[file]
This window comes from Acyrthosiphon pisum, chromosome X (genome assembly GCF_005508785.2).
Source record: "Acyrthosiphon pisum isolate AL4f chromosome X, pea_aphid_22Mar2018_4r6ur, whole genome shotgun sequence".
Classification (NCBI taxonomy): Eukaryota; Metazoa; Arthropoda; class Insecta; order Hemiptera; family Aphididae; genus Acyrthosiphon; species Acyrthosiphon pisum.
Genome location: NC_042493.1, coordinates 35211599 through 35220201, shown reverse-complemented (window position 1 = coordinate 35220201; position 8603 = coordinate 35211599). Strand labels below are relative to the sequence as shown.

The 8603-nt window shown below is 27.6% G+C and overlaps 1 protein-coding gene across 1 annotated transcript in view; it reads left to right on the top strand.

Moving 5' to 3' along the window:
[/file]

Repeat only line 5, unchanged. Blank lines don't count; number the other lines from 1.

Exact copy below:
The 8603-nt window shown below is 27.6% G+C and overlaps 1 protein-coding gene across 1 annotated transcript in view; it reads left to right on the top strand.